My father sat on the edge of the bed as I hung a framed Maxfield Parrish print of ‘Daybreak’ on the wall at the foot of the bed. He was happy gazing at this dreamy scene of two nymphs in a temple with gilded mountains in the distance. Then I handed him a smooth pale gray and salmon stone I’d brought from the beach. He liked that too.
He is at a dreary, institutional nursing facility for the time being, confined to a locked wing so he won’t stress himself. (For previous post about my father’s aphasia: Five Things.) We have a way of talking now. Read more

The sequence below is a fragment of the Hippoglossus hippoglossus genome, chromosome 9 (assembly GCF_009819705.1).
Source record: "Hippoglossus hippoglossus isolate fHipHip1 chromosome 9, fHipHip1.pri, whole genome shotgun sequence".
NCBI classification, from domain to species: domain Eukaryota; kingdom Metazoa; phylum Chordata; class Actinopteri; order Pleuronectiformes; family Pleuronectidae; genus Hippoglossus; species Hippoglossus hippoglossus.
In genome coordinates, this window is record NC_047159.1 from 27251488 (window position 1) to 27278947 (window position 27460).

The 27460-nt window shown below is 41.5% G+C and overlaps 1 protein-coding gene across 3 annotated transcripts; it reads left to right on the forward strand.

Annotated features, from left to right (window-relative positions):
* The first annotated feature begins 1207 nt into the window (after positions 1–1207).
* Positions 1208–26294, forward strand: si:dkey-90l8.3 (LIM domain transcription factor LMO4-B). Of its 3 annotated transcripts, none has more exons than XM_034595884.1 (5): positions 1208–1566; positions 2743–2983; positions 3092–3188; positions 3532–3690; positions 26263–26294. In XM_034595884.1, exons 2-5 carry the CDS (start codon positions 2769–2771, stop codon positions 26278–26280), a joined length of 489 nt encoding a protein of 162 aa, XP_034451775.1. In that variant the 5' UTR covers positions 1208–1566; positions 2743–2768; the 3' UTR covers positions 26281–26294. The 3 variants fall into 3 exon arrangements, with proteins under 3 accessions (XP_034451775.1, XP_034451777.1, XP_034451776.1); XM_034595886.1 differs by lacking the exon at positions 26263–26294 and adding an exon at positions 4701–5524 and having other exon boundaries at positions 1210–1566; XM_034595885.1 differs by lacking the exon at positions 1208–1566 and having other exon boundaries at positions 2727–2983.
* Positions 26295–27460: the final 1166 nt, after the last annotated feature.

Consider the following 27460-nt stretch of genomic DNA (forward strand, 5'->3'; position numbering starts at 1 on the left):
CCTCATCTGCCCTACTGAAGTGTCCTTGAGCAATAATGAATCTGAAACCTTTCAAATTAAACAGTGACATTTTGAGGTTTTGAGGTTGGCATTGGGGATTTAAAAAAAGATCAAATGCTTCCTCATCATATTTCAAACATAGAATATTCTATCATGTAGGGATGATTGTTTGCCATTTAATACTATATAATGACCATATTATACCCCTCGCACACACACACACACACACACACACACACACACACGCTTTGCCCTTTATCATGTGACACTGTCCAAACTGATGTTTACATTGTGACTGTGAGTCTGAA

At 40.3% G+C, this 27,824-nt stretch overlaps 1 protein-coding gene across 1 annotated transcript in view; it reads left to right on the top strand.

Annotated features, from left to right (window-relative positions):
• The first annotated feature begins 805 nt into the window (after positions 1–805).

The hardest thing for me about this past week is starting a new life. I’ve gotten reasonably good at this in my own sphere—projects, locations, content, people—but returning to visit my parents in my childhood home has been, for better or worse, changeless. Today I sat with my father at Spaulding Rehab Hospital observing his speech therapy. He relearns the language of counting to 5. How to touch five blue wooden blocks and count, 1, 2, 3, 4, 5. How to look at the numeral ‘5’ and say five. Sometimes the therapist puts two blue blocks on one side and five blue blocks on the other and holds up a piece of paper with the numeral ‘5’ and says Which one is five? Read more